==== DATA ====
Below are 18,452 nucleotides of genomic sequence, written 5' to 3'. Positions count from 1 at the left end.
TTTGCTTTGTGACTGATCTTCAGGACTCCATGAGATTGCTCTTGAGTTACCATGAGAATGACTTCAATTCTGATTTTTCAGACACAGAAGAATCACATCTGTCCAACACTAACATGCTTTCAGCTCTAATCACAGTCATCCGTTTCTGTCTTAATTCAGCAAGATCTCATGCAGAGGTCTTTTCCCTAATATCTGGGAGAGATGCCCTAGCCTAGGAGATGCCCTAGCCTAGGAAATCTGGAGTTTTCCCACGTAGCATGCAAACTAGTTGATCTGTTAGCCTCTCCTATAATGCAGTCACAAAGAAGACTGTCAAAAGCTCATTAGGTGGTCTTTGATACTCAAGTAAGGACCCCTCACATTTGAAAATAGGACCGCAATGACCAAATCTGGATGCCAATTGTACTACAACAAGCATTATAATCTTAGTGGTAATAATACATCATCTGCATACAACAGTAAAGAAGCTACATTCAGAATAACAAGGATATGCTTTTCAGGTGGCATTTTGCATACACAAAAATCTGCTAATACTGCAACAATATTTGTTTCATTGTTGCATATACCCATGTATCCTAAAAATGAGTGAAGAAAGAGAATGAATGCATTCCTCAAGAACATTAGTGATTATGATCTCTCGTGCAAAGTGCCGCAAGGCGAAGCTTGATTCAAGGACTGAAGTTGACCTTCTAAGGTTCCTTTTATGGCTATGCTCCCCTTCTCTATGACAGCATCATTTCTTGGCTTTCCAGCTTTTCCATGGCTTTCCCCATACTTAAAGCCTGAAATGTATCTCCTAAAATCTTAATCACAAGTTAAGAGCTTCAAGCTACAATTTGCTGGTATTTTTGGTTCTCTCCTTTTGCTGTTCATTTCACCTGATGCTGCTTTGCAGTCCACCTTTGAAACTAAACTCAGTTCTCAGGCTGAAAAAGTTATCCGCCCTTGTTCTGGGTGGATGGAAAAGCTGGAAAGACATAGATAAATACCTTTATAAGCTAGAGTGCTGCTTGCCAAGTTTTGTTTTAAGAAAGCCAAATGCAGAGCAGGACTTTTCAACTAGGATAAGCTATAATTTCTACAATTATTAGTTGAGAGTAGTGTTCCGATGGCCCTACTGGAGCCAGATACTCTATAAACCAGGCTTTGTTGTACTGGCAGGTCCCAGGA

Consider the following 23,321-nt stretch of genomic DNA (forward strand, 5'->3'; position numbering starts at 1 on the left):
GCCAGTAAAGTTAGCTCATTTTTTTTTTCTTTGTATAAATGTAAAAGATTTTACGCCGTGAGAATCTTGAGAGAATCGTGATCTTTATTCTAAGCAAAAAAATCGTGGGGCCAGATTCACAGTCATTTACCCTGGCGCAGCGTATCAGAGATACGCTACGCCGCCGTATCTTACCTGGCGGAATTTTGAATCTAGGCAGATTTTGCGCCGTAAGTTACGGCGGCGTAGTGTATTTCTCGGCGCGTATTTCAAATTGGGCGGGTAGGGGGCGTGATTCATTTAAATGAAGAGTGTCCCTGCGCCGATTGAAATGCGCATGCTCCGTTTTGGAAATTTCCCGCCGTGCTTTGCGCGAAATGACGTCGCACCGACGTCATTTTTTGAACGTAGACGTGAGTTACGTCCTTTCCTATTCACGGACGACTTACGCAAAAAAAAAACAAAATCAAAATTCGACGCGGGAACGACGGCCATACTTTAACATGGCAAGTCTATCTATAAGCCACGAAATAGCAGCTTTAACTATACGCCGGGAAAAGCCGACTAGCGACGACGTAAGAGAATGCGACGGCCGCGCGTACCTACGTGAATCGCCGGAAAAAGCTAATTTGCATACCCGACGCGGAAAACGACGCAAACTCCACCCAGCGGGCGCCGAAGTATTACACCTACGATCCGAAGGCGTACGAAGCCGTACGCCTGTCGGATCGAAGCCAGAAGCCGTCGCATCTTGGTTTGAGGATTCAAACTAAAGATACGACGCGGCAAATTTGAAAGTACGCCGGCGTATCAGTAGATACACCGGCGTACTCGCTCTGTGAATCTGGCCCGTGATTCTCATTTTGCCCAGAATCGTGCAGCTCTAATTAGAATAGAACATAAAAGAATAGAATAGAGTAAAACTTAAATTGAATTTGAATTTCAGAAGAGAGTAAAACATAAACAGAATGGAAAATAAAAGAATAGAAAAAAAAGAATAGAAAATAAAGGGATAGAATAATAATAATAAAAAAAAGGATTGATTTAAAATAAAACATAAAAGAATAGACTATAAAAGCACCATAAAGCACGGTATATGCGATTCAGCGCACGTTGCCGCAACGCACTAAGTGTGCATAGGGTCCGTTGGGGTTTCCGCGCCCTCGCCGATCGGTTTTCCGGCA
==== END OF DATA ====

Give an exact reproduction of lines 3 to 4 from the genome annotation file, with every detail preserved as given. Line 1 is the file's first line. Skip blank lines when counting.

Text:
Consider the following 23,321-nt stretch of genomic DNA (forward strand, 5'->3'; position numbering starts at 1 on the left):
GCCAGTAAAGTTAGCTCATTTTTTTTTTCTTTGTATAAATGTAAAAGATTTTACGCCGTGAGAATCTTGAGAGAATCGTGATCTTTATTCTAAGCAAAAAAATCGTGGGGCCAGATTCACAGTCATTTACCCTGGCGCAGCGTATCAGAGATACGCTACGCCGCCGTATCTTACCTGGCGGAATTTTGAATCTAGGCAGATTTTGCGCCGTAAGTTACGGCGGCGTAGTGTATTTCTCGGCGCGTATTTCAAATTGGGCGGGTAGGGGGCGTGATTCATTTAAATGAAGAGTGTCCCTGCGCCGATTGAAATGCGCATGCTCCGTTTTGGAAATTTCCCGCCGTGCTTTGCGCGAAATGACGTCGCACCGACGTCATTTTTTGAACGTAGACGTGAGTTACGTCCTTTCCTATTCACGGACGACTTACGCAAAAAAAAAACAAAATCAAAATTCGACGCGGGAACGACGGCCATACTTTAACATGGCAAGTCTATCTATAAGCCACGAAATAGCAGCTTTAACTATACGCCGGGAAAAGCCGACTAGCGACGACGTAAGAGAATGCGACGGCCGCGCGTACCTACGTGAATCGCCGGAAAAAGCTAATTTGCATACCCGACGCGGAAAACGACGCAAACTCCACCCAGCGGGCGCCGAAGTATTACACCTACGATCCGAAGGCGTACGAAGCCGTACGCCTGTCGGATCGAAGCCAGAAGCCGTCGCATCTTGGTTTGAGGATTCAAACTAAAGATACGACGCGGCAAATTTGAAAGTACGCCGGCGTATCAGTAGATACACCGGCGTACTCGCTCTGTGAATCTGGCCCGTGATTCTCATTTTGCCCAGAATCGTGCAGCTCTAATTAGAATAGAACATAAAAGAATAGAATAGAGTAAAACTTAAATTGAATTTGAATTTCAGAAGAGAGTAAAACATAAACAGAATGGAAAATAAAAGAATAGAAAAAAAAGAATAGAAAATAAAGGGATAGAATAATAATAATAAAAAAAAGGATTGATTTAAAATAAAACATAAAAGAATAGACTATAAAAGCACCATAAAGCACGGTATATGCGATTCAGCGCACGTTGCCGCAACGCACTAAGTGTGCATAGGGTCCGTTGGGGTTTCCGCGCCCTCGCCGATCGGTTTTCCGGCA